The importance of understanding your title is why a realtor will almost always include a condition in the contract of purchase and sale stating that the purchase is subject to a review of title to the buyer’s sole satisfaction. Before removing subjects and going “firm” on a real estate deal, it is strongly recommended that you have a lawyer or notary review your title and discuss the encumbrances or charges identified.

Posted by Craig Taylor and Trisha Taylor on August 1, 2017

Dying Without a Will – Intestacy Primer

Today we are looking at what happens when you die without a Will in BC. We have broken this down into two main topics: (1) what happens to your property when you die without a Will in British Columbia; and (2) who will manage and administer your estate when you die without a Will in British Columbia.

What happens to my property if I die without a will?

When you die without a Will, you are said to have died “intestate”. When people refer to “intestacy”, they simply mean the state of dying without a Will. In BC, the rules of intestacy are governed by Part 3 of the Wills, Estates and Succession Act (WESA).

When you die without a Will in BC, the general rule is that your property will be distributed to your family in the following priority:

  1. Spouse
  2. Children
  3. Grandchildren and their descendants
  4. Parents
  5. Brothers and Sisters
  6. Nieces and Nephews and their descendants
  7. Grandparents
  8. Uncles and Aunts
  9. Cousins and their descendants
  10. Great-grandparents and their descendants

If there are survivors in any one category, then the distribution typically stops at that category—in other words, if you die without a spouse or children, but have grandchildren alive, your parents will not get anything (there will be no further distribution to the next category). There are exceptions. For example, between categories 1 (Spouse) and 2 (Children) there are specific rules for splitting the estate between your spouse and children who are alive when you die. These rules are discussed briefly in Examples 4 and 5 below.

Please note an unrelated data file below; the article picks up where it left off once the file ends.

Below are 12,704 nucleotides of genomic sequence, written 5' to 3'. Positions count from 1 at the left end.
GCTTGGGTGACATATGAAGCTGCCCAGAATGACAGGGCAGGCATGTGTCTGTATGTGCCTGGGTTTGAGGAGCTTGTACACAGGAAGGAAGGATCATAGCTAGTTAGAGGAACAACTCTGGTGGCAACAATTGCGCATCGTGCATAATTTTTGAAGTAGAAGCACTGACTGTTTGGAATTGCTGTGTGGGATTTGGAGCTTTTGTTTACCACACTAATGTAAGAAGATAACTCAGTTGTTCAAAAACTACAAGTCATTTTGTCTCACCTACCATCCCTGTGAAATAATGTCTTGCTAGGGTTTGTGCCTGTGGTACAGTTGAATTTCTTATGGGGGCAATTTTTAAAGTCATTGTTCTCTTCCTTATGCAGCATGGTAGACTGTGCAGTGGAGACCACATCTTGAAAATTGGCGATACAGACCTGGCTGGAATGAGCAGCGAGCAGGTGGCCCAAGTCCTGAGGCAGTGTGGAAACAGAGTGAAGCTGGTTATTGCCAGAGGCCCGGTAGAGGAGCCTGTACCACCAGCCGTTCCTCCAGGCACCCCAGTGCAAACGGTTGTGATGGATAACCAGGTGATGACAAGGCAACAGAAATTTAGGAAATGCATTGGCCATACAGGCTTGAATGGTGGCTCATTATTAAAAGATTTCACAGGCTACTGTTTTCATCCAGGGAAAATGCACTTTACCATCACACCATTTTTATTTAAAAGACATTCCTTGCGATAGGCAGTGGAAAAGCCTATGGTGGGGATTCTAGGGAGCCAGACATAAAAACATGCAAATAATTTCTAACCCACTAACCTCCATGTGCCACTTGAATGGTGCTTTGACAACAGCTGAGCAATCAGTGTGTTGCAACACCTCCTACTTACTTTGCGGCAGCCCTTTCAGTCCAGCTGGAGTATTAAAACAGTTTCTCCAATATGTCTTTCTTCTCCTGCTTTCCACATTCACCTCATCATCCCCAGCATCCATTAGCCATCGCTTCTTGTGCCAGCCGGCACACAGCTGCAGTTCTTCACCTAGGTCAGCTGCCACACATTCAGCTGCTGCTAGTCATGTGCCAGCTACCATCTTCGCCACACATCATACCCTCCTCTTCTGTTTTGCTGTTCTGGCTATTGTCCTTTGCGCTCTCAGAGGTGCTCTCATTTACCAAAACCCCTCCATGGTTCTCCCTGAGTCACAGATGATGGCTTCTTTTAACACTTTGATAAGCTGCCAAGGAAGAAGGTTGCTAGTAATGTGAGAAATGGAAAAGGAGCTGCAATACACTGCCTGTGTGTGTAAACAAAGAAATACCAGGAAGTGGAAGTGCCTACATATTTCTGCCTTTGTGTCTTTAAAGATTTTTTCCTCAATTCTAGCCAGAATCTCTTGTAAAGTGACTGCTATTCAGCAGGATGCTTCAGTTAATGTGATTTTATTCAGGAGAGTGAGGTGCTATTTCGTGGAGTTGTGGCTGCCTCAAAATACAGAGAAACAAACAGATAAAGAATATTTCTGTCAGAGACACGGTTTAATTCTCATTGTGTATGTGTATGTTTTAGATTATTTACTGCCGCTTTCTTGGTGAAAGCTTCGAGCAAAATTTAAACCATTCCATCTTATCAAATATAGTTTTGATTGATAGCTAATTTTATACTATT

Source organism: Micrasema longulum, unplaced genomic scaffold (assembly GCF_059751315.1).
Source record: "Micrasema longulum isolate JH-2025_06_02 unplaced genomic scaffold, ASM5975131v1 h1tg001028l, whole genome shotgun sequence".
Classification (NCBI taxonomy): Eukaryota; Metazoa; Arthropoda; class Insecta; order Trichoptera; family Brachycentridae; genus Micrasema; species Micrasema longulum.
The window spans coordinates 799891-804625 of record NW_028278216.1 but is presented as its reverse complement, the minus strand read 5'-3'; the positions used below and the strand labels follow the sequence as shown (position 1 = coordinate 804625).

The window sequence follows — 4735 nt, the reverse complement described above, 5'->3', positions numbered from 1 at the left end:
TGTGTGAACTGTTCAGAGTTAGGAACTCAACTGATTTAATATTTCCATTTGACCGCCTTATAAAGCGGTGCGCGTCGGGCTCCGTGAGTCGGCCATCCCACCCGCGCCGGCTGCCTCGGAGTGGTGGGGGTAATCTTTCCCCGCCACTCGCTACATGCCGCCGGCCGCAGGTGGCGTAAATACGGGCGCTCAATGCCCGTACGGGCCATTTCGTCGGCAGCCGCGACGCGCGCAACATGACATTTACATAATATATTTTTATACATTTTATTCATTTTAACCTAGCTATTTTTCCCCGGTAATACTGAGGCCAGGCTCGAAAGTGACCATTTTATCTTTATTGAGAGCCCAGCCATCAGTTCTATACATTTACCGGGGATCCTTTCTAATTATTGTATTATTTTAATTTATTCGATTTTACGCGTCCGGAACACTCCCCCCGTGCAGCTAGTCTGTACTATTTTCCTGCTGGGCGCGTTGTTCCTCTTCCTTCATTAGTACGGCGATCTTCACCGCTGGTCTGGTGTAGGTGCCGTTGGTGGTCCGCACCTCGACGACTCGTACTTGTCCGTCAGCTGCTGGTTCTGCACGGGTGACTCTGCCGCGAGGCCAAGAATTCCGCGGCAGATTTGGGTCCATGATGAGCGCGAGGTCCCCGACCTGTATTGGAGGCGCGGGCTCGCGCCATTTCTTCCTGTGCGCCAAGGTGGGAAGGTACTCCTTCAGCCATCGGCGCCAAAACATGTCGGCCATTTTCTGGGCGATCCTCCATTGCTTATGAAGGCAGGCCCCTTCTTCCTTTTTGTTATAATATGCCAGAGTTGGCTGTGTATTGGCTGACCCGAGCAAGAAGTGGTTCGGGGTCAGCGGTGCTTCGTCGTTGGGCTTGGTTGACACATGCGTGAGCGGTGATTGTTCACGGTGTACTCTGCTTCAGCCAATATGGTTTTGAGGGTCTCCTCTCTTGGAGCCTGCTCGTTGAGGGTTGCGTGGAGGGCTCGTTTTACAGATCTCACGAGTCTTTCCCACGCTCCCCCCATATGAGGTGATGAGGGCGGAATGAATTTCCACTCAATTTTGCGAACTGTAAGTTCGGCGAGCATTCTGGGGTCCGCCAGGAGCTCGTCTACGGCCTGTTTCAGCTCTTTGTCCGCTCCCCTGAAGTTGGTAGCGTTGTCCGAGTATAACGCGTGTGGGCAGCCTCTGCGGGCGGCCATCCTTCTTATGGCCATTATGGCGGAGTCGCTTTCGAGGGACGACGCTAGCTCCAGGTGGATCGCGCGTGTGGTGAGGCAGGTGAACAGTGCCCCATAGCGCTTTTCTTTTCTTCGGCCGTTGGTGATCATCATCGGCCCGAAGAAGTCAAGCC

Another exception is where a person who would have been entitled to your estate dies before you but leaves children behind. In this case, that person’s children would share in whatever entitlement their parent had in the estate.

Note: if you encounter an estate where there is no Will, it is always a good idea to contact a wills and estates lawyer to seek legal advice. The rules of intestacy can be complicated. There are many variables that can change the way an estate is distributed, and the outcome can vary widely from what you might expect from the examples set out below.

These are a few examples of what can happen when a person dies “intestate” or without a Will in BC, according to Part 3 of the WESA:

Example 1: die intestate with no kids and no spouse

If you die with no spouse or kids, the WESA provides that your estate will be split equally between your parents. If only one parent is alive when you die, everything goes to your surviving parent.

If your parents are not alive when you die, the estate is distributed (in the following order):

  • equally among your siblings who are alive when you die,
  • if none of your siblings are alive when you die, equally among your nieces and nephews who are alive (and so on down the chain of your siblings’ descendants),
  • if you don’ t have any siblings, nieces or nephews, then your estate would be split between your grandparents, or if they are dead, among your uncles and aunts and their descendants.